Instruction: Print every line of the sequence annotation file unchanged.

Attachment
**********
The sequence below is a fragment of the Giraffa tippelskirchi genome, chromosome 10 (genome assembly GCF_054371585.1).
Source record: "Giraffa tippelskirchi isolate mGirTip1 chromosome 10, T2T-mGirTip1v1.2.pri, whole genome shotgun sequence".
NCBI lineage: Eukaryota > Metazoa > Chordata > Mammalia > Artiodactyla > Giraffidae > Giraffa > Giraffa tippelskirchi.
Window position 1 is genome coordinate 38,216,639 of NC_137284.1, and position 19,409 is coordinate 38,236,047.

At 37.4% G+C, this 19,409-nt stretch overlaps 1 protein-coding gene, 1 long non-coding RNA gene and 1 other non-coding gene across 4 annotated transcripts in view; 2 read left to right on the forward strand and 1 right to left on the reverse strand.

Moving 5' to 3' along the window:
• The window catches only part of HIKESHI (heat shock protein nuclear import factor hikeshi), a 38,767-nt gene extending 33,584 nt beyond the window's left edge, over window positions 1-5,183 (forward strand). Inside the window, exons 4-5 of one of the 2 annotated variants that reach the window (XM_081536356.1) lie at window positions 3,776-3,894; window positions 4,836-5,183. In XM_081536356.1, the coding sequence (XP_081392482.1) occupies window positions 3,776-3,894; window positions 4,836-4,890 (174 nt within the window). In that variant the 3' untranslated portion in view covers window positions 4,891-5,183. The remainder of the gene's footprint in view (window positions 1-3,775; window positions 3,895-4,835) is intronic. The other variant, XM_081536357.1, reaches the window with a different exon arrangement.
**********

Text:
The sequence below is a fragment of the Giraffa tippelskirchi genome, chromosome 10 (genome assembly GCF_054371585.1).
Source record: "Giraffa tippelskirchi isolate mGirTip1 chromosome 10, T2T-mGirTip1v1.2.pri, whole genome shotgun sequence".
NCBI lineage: Eukaryota > Metazoa > Chordata > Mammalia > Artiodactyla > Giraffidae > Giraffa > Giraffa tippelskirchi.
Window position 1 is genome coordinate 38,216,639 of NC_137284.1, and position 19,409 is coordinate 38,236,047.

At 37.4% G+C, this 19,409-nt stretch overlaps 1 protein-coding gene, 1 long non-coding RNA gene and 1 other non-coding gene across 4 annotated transcripts in view; 2 read left to right on the forward strand and 1 right to left on the reverse strand.

Moving 5' to 3' along the window:
• The window catches only part of HIKESHI (heat shock protein nuclear import factor hikeshi), a 38,767-nt gene extending 33,584 nt beyond the window's left edge, over window positions 1-5,183 (forward strand). Inside the window, exons 4-5 of one of the 2 annotated variants that reach the window (XM_081536356.1) lie at window positions 3,776-3,894; window positions 4,836-5,183. In XM_081536356.1, the coding sequence (XP_081392482.1) occupies window positions 3,776-3,894; window positions 4,836-4,890 (174 nt within the window). In that variant the 3' untranslated portion in view covers window positions 4,891-5,183. The remainder of the gene's footprint in view (window positions 1-3,775; window positions 3,895-4,835) is intronic. The other variant, XM_081536357.1, reaches the window with a different exon arrangement.